Date: Thu, 12 Mar 2009 12:15:45 -0400
From: “CORTHELL, RONALD”
Like others who have posted responses, I am devastated by this news. My professional life, as a Donne scholar, wanna-be Miltonist, and, more recently, department chair, was touched at every point by Al’s leadership and humanity in the Donne Society, Milton Society of America, and ADE. I will miss him dearly.
Date: Thu, 12 Mar 2009 11:21:35 -0500
From: Richard Durocher
Dear Angelica and other colleagues and friends,
I have just heard the news of Al’s death and feel his loss deeply, as
many of us do. I am grateful to Al for more than I can say, but his
irreplaceable combination of kindness, intelligence, and good humor will, I
hope, remain with me and with many as a cherished model.
Angelica and Jameela: If you hear of funeral arrangements, will you
please send word to the list? Some of us will do our best to be there, I
imagine, from Minnesota and beyond.
Date: Thu, 12 Mar 2009 12:55:54 -0400
From: “Jeffrey Theis”
I know that others on this list had more extensive personal and
professional relationships with Al than I did. That being said, Al
really has greatly shaped my career. To echo other posts, Al combined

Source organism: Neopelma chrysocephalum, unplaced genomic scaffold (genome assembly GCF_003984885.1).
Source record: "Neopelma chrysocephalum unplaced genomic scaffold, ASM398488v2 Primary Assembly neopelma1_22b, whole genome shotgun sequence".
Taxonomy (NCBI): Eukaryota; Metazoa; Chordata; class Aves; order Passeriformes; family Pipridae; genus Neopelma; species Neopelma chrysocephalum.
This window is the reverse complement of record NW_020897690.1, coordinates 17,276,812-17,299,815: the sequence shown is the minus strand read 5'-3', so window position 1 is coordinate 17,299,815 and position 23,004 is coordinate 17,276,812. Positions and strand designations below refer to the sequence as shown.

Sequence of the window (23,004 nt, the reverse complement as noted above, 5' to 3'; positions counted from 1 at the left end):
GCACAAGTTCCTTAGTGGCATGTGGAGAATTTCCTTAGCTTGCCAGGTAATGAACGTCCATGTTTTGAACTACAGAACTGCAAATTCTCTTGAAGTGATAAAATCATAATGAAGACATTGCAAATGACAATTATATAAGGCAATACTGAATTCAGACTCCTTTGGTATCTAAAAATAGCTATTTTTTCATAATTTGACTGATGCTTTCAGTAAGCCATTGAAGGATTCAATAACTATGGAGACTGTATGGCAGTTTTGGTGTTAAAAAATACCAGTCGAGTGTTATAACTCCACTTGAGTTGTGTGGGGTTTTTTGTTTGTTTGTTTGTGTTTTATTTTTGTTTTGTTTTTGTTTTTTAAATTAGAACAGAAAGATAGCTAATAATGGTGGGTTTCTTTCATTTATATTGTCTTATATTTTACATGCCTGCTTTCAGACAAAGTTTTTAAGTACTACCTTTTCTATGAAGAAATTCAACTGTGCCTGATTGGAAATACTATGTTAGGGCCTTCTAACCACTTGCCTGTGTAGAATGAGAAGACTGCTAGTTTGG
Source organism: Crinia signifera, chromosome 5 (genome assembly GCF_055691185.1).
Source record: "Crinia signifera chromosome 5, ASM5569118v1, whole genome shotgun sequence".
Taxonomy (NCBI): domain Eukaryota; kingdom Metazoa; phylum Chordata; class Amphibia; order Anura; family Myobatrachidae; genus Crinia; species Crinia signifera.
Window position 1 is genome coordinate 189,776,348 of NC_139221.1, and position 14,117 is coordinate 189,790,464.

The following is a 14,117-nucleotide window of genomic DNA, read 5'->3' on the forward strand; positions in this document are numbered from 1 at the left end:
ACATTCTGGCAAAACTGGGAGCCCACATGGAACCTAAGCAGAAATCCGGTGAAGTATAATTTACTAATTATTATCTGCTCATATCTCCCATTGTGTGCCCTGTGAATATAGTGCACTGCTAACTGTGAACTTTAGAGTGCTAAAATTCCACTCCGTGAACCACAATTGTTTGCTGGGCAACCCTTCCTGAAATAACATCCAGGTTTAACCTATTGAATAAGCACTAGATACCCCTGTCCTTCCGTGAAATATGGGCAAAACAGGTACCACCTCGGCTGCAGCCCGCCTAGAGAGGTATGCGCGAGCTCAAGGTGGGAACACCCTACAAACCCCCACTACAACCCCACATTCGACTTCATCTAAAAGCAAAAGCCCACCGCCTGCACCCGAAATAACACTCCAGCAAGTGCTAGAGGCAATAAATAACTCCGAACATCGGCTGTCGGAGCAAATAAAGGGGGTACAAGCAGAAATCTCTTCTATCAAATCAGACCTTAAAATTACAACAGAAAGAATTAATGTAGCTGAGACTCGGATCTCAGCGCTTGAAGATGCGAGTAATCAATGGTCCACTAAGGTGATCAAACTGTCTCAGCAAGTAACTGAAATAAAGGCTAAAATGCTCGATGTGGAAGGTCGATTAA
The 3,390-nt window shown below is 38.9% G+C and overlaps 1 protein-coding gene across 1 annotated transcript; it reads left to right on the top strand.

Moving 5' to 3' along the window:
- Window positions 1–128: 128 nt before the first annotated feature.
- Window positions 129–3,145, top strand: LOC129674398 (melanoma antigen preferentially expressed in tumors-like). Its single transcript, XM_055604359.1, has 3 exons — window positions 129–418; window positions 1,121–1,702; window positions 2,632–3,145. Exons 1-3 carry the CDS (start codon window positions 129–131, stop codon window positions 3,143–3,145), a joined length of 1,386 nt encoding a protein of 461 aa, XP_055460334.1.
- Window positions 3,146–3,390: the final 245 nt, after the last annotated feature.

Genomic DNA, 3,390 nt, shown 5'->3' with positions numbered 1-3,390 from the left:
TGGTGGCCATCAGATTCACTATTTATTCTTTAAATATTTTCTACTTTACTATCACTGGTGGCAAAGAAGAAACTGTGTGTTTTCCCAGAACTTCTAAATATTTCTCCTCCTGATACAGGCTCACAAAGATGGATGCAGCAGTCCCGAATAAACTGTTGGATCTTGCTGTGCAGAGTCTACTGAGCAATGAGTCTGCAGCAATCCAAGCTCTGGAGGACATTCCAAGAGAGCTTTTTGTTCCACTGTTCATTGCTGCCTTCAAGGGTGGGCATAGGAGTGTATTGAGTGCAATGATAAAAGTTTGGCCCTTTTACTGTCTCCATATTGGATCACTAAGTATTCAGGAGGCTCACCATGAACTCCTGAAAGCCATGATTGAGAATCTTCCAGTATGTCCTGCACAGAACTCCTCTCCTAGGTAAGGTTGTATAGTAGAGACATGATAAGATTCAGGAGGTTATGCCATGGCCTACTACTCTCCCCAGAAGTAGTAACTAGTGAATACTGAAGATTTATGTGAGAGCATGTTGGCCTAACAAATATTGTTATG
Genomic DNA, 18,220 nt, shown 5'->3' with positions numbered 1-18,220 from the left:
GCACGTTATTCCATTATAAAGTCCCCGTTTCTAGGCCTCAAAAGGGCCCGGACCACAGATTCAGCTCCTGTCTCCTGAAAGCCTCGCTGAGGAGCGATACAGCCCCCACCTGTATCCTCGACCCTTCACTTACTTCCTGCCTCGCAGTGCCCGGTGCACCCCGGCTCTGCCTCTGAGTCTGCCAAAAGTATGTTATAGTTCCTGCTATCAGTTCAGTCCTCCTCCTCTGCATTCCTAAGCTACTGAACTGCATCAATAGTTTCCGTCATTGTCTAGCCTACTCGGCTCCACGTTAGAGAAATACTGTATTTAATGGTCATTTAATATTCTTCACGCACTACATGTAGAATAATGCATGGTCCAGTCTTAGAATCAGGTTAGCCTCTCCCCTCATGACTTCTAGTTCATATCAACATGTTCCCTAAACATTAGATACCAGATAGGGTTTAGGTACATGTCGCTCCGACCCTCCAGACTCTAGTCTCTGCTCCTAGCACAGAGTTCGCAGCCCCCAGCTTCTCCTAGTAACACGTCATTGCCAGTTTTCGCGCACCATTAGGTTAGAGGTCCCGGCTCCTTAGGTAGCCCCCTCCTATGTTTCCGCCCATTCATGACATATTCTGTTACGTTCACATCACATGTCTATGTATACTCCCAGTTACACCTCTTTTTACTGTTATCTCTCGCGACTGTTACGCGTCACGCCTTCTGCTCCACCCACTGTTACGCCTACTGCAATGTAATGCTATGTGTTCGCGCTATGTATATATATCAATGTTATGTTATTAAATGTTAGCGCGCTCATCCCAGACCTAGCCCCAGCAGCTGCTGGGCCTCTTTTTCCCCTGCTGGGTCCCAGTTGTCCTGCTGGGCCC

his impeccable research and editing skills with a genuine love of people
and our profession.
He published my first scholarly article in MS. The article certainly
was rough around the edges, and he gently and professionally guided my
revisions in a way that welcomed me into the profession. My book is
coming out with Duquesne UP, and I greatly appreciated the excellent,
sensitive reading Al gave my manuscript.
I’ll miss him, and I extend my sympathies to his family and
Jeffrey S. Theis
Assistant Professor; Department of English
Salem State College, Salem, MA 01970-5353
Date: Thu, 12 Mar 2009 12:32:59 -0500 (CDT)
From: richard strier
Al was a monument to generosity. And golden-tongued. I share the hope that a
suitable tribute can be devised. Perhaps a prize of some sort (best Milton diss, or
Department of English
University of Chicago
Date: Thu, 12 Mar 2009 12:41:37 -0500
From: “Parrish, Paul”
I agree with the many tributes that have been offered to Al. He was a
rare combination of a gifted scholar and a warm and caring human being,
an elegant and self-assured colleague who took his work seriously
without taking himself too seriously. He will be missed.
Department of English, Texas A&M University
Date: Thu, 12 Mar 2009 18:55:56 +0100
From: Asbj?rn Bjornes
Subject: [Milton-L] SV: Milton-L Digest, Vol 28, Issue 6
I miss Dr. Labriola so much. I am out of words right now.
Asbjorn Bjornes, Norway
Date: Thu, 12 Mar 2009 14:13:25 -0400
From: “Julia Richman”
>From across the distance miles. and like many others who have posted
“glorious praises” to honour Professor Labriola –
I, as well, would like to share my condolences to Professor Lariola’s
family, friends and devoted colleagues.
Even though I never had the honour of meeting Professor Labriola – I am
profoundly aware of his renowned accomplishments as a
M. Scholar and as a Teacher.